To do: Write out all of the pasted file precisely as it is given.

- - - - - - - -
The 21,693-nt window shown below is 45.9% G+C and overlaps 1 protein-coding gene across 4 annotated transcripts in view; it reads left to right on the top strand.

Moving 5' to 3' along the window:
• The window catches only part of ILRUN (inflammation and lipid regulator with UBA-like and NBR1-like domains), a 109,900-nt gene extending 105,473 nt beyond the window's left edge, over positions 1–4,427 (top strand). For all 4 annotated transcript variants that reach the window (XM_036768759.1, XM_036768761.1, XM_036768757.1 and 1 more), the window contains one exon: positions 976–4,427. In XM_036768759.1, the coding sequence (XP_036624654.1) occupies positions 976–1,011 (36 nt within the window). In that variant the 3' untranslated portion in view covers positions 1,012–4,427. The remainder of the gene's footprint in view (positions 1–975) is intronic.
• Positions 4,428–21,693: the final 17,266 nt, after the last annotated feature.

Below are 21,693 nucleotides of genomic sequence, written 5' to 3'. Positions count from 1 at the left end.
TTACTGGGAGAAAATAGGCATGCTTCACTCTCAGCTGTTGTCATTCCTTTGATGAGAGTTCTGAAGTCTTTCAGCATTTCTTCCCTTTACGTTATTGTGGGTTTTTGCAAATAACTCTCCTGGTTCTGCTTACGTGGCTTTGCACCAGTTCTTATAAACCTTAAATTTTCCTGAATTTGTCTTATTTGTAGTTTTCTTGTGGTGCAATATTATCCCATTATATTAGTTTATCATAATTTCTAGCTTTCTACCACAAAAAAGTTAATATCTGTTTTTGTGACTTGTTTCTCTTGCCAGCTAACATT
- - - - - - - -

The 21,693-nt window shown below is 45.9% G+C and overlaps 1 protein-coding gene across 4 annotated transcripts in view; it reads left to right on the top strand.

Moving 5' to 3' along the window:
• The window catches only part of ILRUN (inflammation and lipid regulator with UBA-like and NBR1-like domains), a 109,900-nt gene extending 105,473 nt beyond the window's left edge, over positions 1–4,427 (top strand). For all 4 annotated transcript variants that reach the window (XM_036768759.1, XM_036768761.1, XM_036768757.1 and 1 more), the window contains one exon: positions 976–4,427. In XM_036768759.1, the coding sequence (XP_036624654.1) occupies positions 976–1,011 (36 nt within the window). In that variant the 3' untranslated portion in view covers positions 1,012–4,427. The remainder of the gene's footprint in view (positions 1–975) is intronic.
• Positions 4,428–21,693: the final 17,266 nt, after the last annotated feature.

Below are 21,693 nucleotides of genomic sequence, written 5' to 3'. Positions count from 1 at the left end.
TTACTGGGAGAAAATAGGCATGCTTCACTCTCAGCTGTTGTCATTCCTTTGATGAGAGTTCTGAAGTCTTTCAGCATTTCTTCCCTTTACGTTATTGTGGGTTTTTGCAAATAACTCTCCTGGTTCTGCTTACGTGGCTTTGCACCAGTTCTTATAAACCTTAAATTTTCCTGAATTTGTCTTATTTGTAGTTTTCTTGTGGTGCAATATTATCCCATTATATTAGTTTATCATAATTTCTAGCTTTCTACCACAAAAAAGTTAATATCTGTTTTTGTGACTTGTTTCTCTTGCCAGCTAACATT